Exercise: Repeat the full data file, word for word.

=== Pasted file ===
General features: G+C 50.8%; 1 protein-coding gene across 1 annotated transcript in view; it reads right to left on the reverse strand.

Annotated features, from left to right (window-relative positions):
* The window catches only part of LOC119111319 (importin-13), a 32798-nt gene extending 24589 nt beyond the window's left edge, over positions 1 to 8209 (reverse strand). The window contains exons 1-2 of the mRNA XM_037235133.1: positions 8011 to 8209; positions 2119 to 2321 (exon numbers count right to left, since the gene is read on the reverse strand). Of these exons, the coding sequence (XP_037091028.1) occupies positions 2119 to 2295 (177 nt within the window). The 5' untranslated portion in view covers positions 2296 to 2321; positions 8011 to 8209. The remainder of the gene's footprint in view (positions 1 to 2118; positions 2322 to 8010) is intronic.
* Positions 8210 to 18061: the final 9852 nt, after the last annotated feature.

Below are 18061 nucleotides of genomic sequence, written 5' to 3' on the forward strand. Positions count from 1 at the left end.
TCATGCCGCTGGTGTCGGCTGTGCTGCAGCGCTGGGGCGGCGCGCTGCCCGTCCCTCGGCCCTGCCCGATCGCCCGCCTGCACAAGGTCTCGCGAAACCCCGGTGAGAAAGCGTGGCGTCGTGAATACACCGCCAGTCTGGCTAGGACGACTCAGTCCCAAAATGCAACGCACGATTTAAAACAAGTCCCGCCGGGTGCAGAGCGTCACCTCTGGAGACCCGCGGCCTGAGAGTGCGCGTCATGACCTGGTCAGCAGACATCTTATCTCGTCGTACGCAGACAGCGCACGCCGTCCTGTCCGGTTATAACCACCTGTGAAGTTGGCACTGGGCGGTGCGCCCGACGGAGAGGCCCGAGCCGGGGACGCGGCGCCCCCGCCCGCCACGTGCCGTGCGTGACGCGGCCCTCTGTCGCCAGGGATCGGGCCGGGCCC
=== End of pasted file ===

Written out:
General features: G+C 50.8%; 1 protein-coding gene across 1 annotated transcript in view; it reads right to left on the reverse strand.

Annotated features, from left to right (window-relative positions):
* The window catches only part of LOC119111319 (importin-13), a 32798-nt gene extending 24589 nt beyond the window's left edge, over positions 1 to 8209 (reverse strand). The window contains exons 1-2 of the mRNA XM_037235133.1: positions 8011 to 8209; positions 2119 to 2321 (exon numbers count right to left, since the gene is read on the reverse strand). Of these exons, the coding sequence (XP_037091028.1) occupies positions 2119 to 2295 (177 nt within the window). The 5' untranslated portion in view covers positions 2296 to 2321; positions 8011 to 8209. The remainder of the gene's footprint in view (positions 1 to 2118; positions 2322 to 8010) is intronic.
* Positions 8210 to 18061: the final 9852 nt, after the last annotated feature.

Below are 18061 nucleotides of genomic sequence, written 5' to 3' on the forward strand. Positions count from 1 at the left end.
TCATGCCGCTGGTGTCGGCTGTGCTGCAGCGCTGGGGCGGCGCGCTGCCCGTCCCTCGGCCCTGCCCGATCGCCCGCCTGCACAAGGTCTCGCGAAACCCCGGTGAGAAAGCGTGGCGTCGTGAATACACCGCCAGTCTGGCTAGGACGACTCAGTCCCAAAATGCAACGCACGATTTAAAACAAGTCCCGCCGGGTGCAGAGCGTCACCTCTGGAGACCCGCGGCCTGAGAGTGCGCGTCATGACCTGGTCAGCAGACATCTTATCTCGTCGTACGCAGACAGCGCACGCCGTCCTGTCCGGTTATAACCACCTGTGAAGTTGGCACTGGGCGGTGCGCCCGACGGAGAGGCCCGAGCCGGGGACGCGGCGCCCCCGCCCGCCACGTGCCGTGCGTGACGCGGCCCTCTGTCGCCAGGGATCGGGCCGGGCCC